UK's Prince Andrew urged to cooperate with US over Epstein
US lawyer Gloria Allred, who represents five women allegedly assaulted by Epstein, said the Duke of York has 'a moral obligation' to meet with the FBI and that his failure to do so was 'a disservice to the victims'.
LONDON - Lawyers representing alleged victims of the late sex offender Jeffrey Epstein on Tuesday urged Britain's Prince Andrew to help US investigators, after a prosecutor said he had given "zero cooperation".
US lawyer Gloria Allred, who represents five women allegedly assaulted by Epstein, said the Duke of York has "a moral obligation" to meet with the FBI and that his failure to do so was "a disservice to the victims".
"It's long overdue for him to do it, or to explain why he will not do it, and he's done neither," she told BBC Radio.
"If he's done nothing wrong, which appears to be what he has claimed, then why won't he talk to law enforcement?"
Andrew (59) has strenuously denied claims he had sex with a 17-year-old girl procured by Epstein, a disgraced financier found dead in prison last August while awaiting charges of trafficking minors.
Queen Elizabeth II's second son, who was a long-time friend of his, said in November he was "willing to help any appropriate law enforcement agency with their investigations, if required."
But New York attorney Geoffrey Berman, who is leading an investigation into possible co-conspirators of Epstein, said Andrew was yet to respond to a request by the FBI and his office for an interview.
"To date, Prince Andrew has provided zero cooperation," Berman, the US Attorney for the Southern District of New York, told reporters.
Berman made the comments during a news conference outside Epstein's former Manhattan mansion, which Andrew has admitted staying at.
He said he would not normally comment on whether individuals were cooperating but made an exception for the prince because of his statement offering help.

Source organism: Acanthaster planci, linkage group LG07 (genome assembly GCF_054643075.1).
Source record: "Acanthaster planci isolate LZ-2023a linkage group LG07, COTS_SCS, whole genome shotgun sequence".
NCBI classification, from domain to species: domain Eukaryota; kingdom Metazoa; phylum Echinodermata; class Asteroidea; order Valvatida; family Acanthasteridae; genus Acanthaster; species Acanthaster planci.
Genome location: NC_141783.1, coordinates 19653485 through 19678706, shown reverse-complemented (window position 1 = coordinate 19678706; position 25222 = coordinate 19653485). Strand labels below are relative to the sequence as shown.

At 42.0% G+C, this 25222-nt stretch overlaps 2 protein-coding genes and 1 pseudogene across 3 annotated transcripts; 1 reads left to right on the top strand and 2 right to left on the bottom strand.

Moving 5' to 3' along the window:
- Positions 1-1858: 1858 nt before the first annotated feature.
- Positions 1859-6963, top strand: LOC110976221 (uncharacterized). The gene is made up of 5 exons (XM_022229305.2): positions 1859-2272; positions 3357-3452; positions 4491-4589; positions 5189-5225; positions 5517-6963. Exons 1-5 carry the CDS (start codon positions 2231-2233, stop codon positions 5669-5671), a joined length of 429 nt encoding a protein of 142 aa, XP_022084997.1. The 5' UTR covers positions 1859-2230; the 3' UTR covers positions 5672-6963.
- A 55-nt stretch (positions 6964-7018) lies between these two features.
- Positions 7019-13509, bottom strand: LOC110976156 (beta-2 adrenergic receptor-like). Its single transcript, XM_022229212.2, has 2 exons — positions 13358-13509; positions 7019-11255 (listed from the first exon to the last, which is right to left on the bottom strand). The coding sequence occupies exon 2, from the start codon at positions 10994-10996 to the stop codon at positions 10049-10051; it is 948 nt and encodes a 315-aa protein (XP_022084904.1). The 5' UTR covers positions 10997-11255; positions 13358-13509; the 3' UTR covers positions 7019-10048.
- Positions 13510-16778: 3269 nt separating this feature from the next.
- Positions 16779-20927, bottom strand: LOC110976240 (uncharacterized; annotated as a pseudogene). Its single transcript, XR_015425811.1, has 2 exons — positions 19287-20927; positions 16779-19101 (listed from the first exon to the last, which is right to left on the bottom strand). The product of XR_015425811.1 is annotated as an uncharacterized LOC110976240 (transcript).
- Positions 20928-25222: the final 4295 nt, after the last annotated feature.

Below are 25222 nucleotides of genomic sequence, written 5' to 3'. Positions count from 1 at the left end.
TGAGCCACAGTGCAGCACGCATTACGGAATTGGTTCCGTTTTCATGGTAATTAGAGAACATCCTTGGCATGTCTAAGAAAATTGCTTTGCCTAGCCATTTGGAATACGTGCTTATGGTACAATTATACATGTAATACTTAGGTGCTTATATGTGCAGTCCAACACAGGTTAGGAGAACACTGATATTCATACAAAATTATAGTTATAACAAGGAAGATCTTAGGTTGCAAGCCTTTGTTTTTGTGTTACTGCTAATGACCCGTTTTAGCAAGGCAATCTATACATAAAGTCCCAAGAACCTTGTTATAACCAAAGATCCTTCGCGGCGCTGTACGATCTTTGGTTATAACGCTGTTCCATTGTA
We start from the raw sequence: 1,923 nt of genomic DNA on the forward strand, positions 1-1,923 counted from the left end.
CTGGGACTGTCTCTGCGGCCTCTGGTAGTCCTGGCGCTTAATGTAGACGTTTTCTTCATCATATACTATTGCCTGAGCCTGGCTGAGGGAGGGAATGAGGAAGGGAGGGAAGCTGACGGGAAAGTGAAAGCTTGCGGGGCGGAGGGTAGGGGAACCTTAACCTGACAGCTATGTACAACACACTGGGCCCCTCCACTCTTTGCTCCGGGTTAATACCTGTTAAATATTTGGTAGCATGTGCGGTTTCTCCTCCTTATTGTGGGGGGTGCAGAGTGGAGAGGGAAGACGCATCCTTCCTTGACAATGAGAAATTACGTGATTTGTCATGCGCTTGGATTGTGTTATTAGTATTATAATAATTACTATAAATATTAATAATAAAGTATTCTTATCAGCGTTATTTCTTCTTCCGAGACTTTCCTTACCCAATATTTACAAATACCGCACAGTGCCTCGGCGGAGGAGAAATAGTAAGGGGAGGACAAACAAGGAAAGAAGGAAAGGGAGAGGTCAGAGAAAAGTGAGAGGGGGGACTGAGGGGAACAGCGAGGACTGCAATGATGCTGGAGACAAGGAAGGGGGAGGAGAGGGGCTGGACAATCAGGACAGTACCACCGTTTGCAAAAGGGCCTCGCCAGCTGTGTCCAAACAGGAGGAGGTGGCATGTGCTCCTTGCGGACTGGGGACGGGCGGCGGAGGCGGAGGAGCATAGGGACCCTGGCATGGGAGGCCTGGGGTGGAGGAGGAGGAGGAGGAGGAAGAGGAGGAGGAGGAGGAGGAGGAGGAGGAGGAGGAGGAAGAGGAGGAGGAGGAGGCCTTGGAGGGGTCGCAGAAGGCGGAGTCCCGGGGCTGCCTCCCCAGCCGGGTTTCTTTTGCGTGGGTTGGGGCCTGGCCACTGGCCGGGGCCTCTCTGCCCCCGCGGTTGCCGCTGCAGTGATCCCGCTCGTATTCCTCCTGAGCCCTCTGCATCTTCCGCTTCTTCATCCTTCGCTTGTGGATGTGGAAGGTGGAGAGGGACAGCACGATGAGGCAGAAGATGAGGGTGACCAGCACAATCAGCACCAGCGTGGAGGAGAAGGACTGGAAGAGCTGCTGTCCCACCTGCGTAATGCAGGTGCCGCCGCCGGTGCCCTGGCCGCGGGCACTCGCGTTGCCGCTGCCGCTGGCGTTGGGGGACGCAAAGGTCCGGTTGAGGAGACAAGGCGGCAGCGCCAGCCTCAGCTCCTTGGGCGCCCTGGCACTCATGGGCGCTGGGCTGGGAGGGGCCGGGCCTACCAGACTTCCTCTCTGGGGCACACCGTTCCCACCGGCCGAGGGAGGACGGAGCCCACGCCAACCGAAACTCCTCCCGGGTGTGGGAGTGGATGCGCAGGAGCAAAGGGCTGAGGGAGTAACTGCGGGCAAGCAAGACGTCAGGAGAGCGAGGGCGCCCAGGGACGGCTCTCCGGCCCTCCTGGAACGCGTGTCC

"It's fair for people to know whether Prince Andrew has followed through with that public commitment," said Berman.
Buckingham Palace has not immediately respond to request for comment.
'HAVE YOU SEEN THIS PRINCE?'
Epstein, a multi-millionaire hedge fund manager, was convicted in Florida in 2008 of paying young girls for massages but served just 13 months in jail under a secret plea deal.
The 66-year-old, who befriended countless celebrities over the years including US President Donald Trump, killed himself in a New York jail in August while awaiting trial on new sex-trafficking charges
He had denied the charges and was facing up to 45 years in jail if found guilty.
Determined to obtain justice despite his death, dozens of women who say they were abused by Epstein have sued his estate while prosecutors have pledged to pursue any accomplices.
Andrew, who is eighth in line to the British throne, has long been dogged by his links to the convicted paedophile, having stayed at his various homes around the world.
He stepped back from royal duties in November after facing outrage over an unconvincing interview with the BBC in which he defended the friendship with Epstein.
The scandal has engulfed Andrew at a difficult time for the royal family, following Prince Harry and Meghan's decision to withdraw as frontline royals and other crises.
British newspapers on Tuesday prominently featured the latest turmoil.
"FBI: Why won't Andrew speak to us?" screamed the front page of the Daily Mail, while the Daily Mirror said: "Andrew snubs FBI".
Meanwhile, best-selling tabloid The Sun mocked up an FBI "missing person" report for Andrew on its front page, asking: "Have you seen this prince?"